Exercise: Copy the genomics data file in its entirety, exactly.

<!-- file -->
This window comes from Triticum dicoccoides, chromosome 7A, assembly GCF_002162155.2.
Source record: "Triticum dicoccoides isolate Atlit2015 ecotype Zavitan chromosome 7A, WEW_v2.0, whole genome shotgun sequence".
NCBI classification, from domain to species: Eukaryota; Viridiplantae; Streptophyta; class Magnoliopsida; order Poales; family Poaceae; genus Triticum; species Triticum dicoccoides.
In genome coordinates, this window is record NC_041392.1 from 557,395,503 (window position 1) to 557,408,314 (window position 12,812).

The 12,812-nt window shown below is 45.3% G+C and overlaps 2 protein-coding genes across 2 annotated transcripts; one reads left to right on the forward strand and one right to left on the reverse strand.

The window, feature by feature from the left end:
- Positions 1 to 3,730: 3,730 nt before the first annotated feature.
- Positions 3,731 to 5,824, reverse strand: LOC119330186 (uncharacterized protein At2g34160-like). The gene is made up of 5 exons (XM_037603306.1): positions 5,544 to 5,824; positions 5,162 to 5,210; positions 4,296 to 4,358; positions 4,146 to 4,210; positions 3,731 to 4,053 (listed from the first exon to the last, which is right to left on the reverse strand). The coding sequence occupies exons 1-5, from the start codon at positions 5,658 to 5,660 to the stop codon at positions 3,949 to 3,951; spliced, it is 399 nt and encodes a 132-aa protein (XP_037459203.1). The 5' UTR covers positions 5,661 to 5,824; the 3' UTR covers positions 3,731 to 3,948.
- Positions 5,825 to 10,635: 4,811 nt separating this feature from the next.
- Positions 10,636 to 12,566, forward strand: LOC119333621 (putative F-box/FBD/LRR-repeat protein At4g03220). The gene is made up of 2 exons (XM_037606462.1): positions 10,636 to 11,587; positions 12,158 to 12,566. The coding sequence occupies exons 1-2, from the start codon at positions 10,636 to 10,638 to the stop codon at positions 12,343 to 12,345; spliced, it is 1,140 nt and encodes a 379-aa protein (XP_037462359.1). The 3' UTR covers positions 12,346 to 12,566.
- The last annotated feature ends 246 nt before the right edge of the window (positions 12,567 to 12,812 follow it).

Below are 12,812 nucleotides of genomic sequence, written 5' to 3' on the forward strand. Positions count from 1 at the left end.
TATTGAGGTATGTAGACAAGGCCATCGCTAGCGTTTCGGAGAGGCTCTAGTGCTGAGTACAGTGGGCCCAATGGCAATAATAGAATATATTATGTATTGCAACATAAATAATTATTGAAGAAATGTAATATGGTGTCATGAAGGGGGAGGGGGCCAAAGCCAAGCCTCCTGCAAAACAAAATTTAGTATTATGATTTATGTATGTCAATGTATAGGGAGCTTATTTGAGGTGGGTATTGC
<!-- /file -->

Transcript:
This window comes from Triticum dicoccoides, chromosome 7A, assembly GCF_002162155.2.
Source record: "Triticum dicoccoides isolate Atlit2015 ecotype Zavitan chromosome 7A, WEW_v2.0, whole genome shotgun sequence".
NCBI classification, from domain to species: Eukaryota; Viridiplantae; Streptophyta; class Magnoliopsida; order Poales; family Poaceae; genus Triticum; species Triticum dicoccoides.
In genome coordinates, this window is record NC_041392.1 from 557,395,503 (window position 1) to 557,408,314 (window position 12,812).

The 12,812-nt window shown below is 45.3% G+C and overlaps 2 protein-coding genes across 2 annotated transcripts; one reads left to right on the forward strand and one right to left on the reverse strand.

The window, feature by feature from the left end:
- Positions 1 to 3,730: 3,730 nt before the first annotated feature.
- Positions 3,731 to 5,824, reverse strand: LOC119330186 (uncharacterized protein At2g34160-like). The gene is made up of 5 exons (XM_037603306.1): positions 5,544 to 5,824; positions 5,162 to 5,210; positions 4,296 to 4,358; positions 4,146 to 4,210; positions 3,731 to 4,053 (listed from the first exon to the last, which is right to left on the reverse strand). The coding sequence occupies exons 1-5, from the start codon at positions 5,658 to 5,660 to the stop codon at positions 3,949 to 3,951; spliced, it is 399 nt and encodes a 132-aa protein (XP_037459203.1). The 5' UTR covers positions 5,661 to 5,824; the 3' UTR covers positions 3,731 to 3,948.
- Positions 5,825 to 10,635: 4,811 nt separating this feature from the next.
- Positions 10,636 to 12,566, forward strand: LOC119333621 (putative F-box/FBD/LRR-repeat protein At4g03220). The gene is made up of 2 exons (XM_037606462.1): positions 10,636 to 11,587; positions 12,158 to 12,566. The coding sequence occupies exons 1-2, from the start codon at positions 10,636 to 10,638 to the stop codon at positions 12,343 to 12,345; spliced, it is 1,140 nt and encodes a 379-aa protein (XP_037462359.1). The 3' UTR covers positions 12,346 to 12,566.
- The last annotated feature ends 246 nt before the right edge of the window (positions 12,567 to 12,812 follow it).

Below are 12,812 nucleotides of genomic sequence, written 5' to 3' on the forward strand. Positions count from 1 at the left end.
TATTGAGGTATGTAGACAAGGCCATCGCTAGCGTTTCGGAGAGGCTCTAGTGCTGAGTACAGTGGGCCCAATGGCAATAATAGAATATATTATGTATTGCAACATAAATAATTATTGAAGAAATGTAATATGGTGTCATGAAGGGGGAGGGGGCCAAAGCCAAGCCTCCTGCAAAACAAAATTTAGTATTATGATTTATGTATGTCAATGTATAGGGAGCTTATTTGAGGTGGGTATTGC